Failure Analysis of the Electric Crimp Joint on a Harness in an Automotive Environment 2002-01-1054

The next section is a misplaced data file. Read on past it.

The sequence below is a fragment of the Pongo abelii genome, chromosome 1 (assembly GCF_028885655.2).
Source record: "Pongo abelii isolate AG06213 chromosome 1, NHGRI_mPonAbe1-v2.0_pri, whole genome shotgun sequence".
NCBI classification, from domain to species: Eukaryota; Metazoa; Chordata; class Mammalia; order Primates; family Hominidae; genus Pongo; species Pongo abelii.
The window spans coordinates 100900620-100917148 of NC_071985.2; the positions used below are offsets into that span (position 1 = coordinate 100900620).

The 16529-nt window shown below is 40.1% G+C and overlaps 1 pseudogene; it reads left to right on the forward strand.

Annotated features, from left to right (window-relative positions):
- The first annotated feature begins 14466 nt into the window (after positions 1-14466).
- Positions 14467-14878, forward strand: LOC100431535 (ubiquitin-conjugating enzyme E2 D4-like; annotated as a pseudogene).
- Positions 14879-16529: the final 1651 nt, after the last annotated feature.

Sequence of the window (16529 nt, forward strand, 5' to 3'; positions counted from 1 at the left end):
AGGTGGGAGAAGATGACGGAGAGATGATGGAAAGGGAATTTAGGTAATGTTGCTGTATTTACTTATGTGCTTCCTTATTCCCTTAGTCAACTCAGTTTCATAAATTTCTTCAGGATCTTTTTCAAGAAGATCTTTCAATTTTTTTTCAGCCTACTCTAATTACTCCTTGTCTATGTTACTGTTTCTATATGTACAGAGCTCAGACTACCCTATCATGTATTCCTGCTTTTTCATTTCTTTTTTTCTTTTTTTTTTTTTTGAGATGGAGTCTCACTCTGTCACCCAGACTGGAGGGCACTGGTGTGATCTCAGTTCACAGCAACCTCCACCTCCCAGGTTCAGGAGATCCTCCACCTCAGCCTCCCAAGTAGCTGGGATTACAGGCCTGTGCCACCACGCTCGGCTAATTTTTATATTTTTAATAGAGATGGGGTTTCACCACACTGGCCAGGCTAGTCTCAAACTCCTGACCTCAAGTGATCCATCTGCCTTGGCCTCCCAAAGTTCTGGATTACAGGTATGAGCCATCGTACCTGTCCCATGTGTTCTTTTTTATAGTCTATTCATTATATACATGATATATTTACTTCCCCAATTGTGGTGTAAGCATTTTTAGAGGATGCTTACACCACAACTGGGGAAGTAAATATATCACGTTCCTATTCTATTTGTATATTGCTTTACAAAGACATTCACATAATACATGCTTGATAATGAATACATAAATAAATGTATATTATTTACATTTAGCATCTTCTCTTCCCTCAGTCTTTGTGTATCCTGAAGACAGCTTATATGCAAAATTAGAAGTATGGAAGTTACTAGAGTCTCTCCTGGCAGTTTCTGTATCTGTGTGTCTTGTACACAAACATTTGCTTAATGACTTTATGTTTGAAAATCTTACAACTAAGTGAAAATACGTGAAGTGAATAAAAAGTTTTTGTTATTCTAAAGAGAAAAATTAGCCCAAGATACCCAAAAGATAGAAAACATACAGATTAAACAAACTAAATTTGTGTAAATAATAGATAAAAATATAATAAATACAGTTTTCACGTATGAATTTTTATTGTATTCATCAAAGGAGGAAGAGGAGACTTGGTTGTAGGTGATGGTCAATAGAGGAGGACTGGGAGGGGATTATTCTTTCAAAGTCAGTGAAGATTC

This paper describes the process by which the failure modes of the crimp joint from field returned electric harnesses were identified. To record the transient behavior of the contact resistance, an oscilloscope was used to display the resistance variation over time. The crimp showed that, as received, its contact resistance could change to a few Ohms, and would remain at that level if undisturbed. When the tested sample was baked at 85°C in an oven for a few days, it would usually restore the high resistance. This was repeated many times. After being documented with high contact resistance intermittence, a crimp was cross-sectioned to expose its compactness. Visual inspection showed that the crimp was reasonably ‘good’ by conventional criteria but the contact between the strands and the barrel in the serration locations might not be tight enough. It might be further inferred that the slight looseness in the crimp must have allowed some micro-motion, which caused fretting corrosion under the vibration from vehicles. Examination of the surfaces in contact between the tin-plated crimp barrel and the strands of bare copper revealed the evidence of fretting corrosion that the oxides of insulative nature on these surfaces must have caused the consequent high resistance intermittence in the crimp joint.